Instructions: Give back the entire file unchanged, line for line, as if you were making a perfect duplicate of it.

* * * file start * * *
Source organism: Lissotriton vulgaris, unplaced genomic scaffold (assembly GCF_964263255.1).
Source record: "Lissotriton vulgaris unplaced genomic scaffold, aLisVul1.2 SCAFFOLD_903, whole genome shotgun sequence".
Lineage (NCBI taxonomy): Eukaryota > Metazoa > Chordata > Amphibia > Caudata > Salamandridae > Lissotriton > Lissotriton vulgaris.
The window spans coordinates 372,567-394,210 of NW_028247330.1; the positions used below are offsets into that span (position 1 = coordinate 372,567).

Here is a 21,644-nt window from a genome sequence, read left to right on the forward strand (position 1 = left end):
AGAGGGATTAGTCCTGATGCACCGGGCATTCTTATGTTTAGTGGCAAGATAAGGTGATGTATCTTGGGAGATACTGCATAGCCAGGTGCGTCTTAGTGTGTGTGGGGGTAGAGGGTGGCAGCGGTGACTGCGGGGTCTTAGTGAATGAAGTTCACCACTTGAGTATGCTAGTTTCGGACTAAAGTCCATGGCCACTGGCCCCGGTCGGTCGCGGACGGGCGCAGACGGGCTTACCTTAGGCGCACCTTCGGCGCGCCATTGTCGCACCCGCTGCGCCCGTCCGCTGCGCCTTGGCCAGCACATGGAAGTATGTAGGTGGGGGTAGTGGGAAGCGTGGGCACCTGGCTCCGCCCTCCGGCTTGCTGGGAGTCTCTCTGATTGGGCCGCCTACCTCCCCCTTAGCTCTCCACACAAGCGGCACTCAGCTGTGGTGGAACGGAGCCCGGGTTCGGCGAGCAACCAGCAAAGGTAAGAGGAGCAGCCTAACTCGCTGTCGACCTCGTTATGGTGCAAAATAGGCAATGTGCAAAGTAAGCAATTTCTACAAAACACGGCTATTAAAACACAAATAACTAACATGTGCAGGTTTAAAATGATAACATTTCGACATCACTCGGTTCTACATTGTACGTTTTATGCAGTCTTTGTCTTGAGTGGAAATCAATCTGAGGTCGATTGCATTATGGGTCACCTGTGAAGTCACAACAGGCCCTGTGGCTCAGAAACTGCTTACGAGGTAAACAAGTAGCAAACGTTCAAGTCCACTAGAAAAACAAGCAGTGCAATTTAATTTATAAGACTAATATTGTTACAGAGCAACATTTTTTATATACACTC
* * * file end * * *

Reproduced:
Source organism: Lissotriton vulgaris, unplaced genomic scaffold (assembly GCF_964263255.1).
Source record: "Lissotriton vulgaris unplaced genomic scaffold, aLisVul1.2 SCAFFOLD_903, whole genome shotgun sequence".
Lineage (NCBI taxonomy): Eukaryota > Metazoa > Chordata > Amphibia > Caudata > Salamandridae > Lissotriton > Lissotriton vulgaris.
The window spans coordinates 372,567-394,210 of NW_028247330.1; the positions used below are offsets into that span (position 1 = coordinate 372,567).

Here is a 21,644-nt window from a genome sequence, read left to right on the forward strand (position 1 = left end):
AGAGGGATTAGTCCTGATGCACCGGGCATTCTTATGTTTAGTGGCAAGATAAGGTGATGTATCTTGGGAGATACTGCATAGCCAGGTGCGTCTTAGTGTGTGTGGGGGTAGAGGGTGGCAGCGGTGACTGCGGGGTCTTAGTGAATGAAGTTCACCACTTGAGTATGCTAGTTTCGGACTAAAGTCCATGGCCACTGGCCCCGGTCGGTCGCGGACGGGCGCAGACGGGCTTACCTTAGGCGCACCTTCGGCGCGCCATTGTCGCACCCGCTGCGCCCGTCCGCTGCGCCTTGGCCAGCACATGGAAGTATGTAGGTGGGGGTAGTGGGAAGCGTGGGCACCTGGCTCCGCCCTCCGGCTTGCTGGGAGTCTCTCTGATTGGGCCGCCTACCTCCCCCTTAGCTCTCCACACAAGCGGCACTCAGCTGTGGTGGAACGGAGCCCGGGTTCGGCGAGCAACCAGCAAAGGTAAGAGGAGCAGCCTAACTCGCTGTCGACCTCGTTATGGTGCAAAATAGGCAATGTGCAAAGTAAGCAATTTCTACAAAACACGGCTATTAAAACACAAATAACTAACATGTGCAGGTTTAAAATGATAACATTTCGACATCACTCGGTTCTACATTGTACGTTTTATGCAGTCTTTGTCTTGAGTGGAAATCAATCTGAGGTCGATTGCATTATGGGTCACCTGTGAAGTCACAACAGGCCCTGTGGCTCAGAAACTGCTTACGAGGTAAACAAGTAGCAAACGTTCAAGTCCACTAGAAAAACAAGCAGTGCAATTTAATTTATAAGACTAATATTGTTACAGAGCAACATTTTTTATATACACTC